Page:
David B. Brooks Blog
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David B. Brooks Blog
David B. Brooks Blog Apr 24, 2009 0 comments

I don’t think my town is all that much different from a lot of places in America today. Not that many years ago there were three locally owned and operated camera stores, and today there are none. The only local selection of camera’s and photo gear is Walmart has to sell. Yet in the current economic situation the pundits and politicians talk about small business as the source of jobs and economic recovery, while I see ever more empty commercial spaces where another locally owned and operated business has disappeared; and the businesses that remain are big-box stores and corporate fast food, drug and office and home supply outlets. Maybe they (McDonalds and Best Buy) are a part of the businesses the media and Congress’ count as being “small”.

David B. Brooks Blog
David B. Brooks Blog Nov 12, 2008 0 comments

In this month's (December) issue of Shutterbug I have an article on page 68 initiated by a number of e-mail questions to Digital Help asking about various aspects of one problem: getting prints that match the image on your computer screen. Soon after the issue hit the newsstands I was informed that "prints too dark" was a big issue on the Adobe web site with over a hundred posts, and there were pages of references to it on Google. Some, and not just a few were a little angry that their printer manufacturer's support was helpless, and as far as I read there were few in the Adobe Forum who had any clues.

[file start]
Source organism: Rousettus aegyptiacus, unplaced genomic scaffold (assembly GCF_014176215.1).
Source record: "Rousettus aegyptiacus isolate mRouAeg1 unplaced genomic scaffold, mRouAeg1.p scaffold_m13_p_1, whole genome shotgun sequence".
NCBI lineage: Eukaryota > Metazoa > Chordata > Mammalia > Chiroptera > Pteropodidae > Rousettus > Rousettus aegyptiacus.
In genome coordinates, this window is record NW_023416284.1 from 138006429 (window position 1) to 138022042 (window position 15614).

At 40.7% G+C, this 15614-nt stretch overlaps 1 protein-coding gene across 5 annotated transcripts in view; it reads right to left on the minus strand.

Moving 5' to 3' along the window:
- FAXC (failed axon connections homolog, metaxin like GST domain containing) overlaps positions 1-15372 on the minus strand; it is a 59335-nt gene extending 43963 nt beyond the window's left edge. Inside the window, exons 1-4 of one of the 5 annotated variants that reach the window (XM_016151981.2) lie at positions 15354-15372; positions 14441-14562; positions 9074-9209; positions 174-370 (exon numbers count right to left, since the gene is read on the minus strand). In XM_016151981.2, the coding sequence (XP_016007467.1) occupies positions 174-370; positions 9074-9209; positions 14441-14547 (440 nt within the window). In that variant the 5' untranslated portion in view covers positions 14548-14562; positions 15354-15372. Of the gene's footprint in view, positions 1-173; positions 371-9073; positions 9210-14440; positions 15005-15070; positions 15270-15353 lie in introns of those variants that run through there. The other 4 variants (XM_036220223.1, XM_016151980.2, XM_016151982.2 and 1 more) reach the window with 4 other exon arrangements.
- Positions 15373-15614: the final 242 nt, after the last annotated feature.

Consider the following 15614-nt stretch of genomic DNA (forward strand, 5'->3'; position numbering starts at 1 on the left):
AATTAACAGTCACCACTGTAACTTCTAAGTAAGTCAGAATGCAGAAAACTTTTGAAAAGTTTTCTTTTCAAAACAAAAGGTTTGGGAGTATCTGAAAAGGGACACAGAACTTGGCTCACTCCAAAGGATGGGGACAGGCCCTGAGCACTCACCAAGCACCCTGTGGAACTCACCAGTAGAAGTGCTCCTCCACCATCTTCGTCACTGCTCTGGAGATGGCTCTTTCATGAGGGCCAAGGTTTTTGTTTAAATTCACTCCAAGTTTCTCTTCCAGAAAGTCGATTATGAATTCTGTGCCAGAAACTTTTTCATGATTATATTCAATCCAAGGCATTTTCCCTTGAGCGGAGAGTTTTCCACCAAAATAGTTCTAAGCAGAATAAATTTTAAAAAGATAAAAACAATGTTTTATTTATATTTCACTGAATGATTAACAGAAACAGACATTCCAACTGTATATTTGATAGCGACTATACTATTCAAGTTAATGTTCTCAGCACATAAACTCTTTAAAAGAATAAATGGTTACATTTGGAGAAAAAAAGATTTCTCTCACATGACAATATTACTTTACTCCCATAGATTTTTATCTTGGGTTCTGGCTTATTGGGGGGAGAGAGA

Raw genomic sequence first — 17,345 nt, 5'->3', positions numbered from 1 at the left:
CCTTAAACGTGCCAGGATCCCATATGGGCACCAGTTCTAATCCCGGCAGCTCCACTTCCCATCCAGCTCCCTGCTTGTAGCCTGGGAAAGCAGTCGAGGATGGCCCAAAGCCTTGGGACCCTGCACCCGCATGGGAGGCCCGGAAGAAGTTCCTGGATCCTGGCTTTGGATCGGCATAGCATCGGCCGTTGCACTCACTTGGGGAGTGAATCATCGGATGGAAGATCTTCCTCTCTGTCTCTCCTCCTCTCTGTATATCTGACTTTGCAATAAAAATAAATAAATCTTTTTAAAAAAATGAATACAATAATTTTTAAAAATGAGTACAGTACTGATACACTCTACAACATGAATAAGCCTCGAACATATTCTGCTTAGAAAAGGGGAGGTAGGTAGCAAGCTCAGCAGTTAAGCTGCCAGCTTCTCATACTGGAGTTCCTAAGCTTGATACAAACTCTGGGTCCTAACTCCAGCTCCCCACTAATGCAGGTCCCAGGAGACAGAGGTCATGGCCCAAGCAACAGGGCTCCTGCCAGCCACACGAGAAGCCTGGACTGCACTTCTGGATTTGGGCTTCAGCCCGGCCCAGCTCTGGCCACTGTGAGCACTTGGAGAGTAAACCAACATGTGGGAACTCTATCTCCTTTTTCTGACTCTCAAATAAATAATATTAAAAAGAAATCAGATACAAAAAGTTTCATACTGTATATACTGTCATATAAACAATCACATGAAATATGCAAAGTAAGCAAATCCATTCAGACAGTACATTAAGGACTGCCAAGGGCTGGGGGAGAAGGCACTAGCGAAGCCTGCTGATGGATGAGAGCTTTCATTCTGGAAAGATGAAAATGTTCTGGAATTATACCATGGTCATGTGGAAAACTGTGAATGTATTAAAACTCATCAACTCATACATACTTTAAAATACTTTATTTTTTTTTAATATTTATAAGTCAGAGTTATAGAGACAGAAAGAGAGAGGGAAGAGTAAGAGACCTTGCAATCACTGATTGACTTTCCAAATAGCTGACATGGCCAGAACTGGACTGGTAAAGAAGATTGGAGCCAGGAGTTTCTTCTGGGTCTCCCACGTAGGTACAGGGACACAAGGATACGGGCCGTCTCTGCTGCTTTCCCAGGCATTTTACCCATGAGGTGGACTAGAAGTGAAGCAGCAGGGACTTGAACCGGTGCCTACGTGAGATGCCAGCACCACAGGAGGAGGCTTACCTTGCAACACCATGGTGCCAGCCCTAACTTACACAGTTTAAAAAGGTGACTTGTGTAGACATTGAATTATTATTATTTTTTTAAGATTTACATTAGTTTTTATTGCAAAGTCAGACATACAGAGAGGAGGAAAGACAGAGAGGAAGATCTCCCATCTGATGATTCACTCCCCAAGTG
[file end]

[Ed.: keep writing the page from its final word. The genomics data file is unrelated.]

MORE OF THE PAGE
David B. Brooks Blog
David B. Brooks Blog Dec 12, 2008 0 comments

The last two days have been a bleary-eyed ordeal reading as many forum posts as I could on “prints too dark” from a Google search on that phrase, which obtains almost 2 million results. What I was looking for was as complete a picture as possible why people trying to make photo prints were getting unacceptably dark print output. I didn’t get very far into the almost 2 million results before my eyes gave out reading the forum posts, but I did find that a lot of users have discovered the cause of dark prints is an LCD display that is too bright. But confusion reigns when it comes to how to fix the problem, very often involving color management and the idea of using Photoshop’s “soft proofing”. Some forum gurus have been recommending adjusting the display brightness to match the print output, and actually that practical philosophy was used before there was such a thing as Color Management, but it largely precludes color matching using CM and a calibrated and profiled display, if in reality an LCD display can be reduced in brightness to actually match the range of print densities or the CRT monitors of the past. Some users found that instead of having their photo editing application control color, select having the printer driver control color, which with some printer drivers does provide an output print density adjustment and yields satisfactory print brightness results, but the downside is that some printer drivers will automatically adjust print density and others don’t, as well as color matching with what you see on-screen is not usually supported.

David B. Brooks Blog
David B. Brooks Blog Jan 27, 2009 0 comments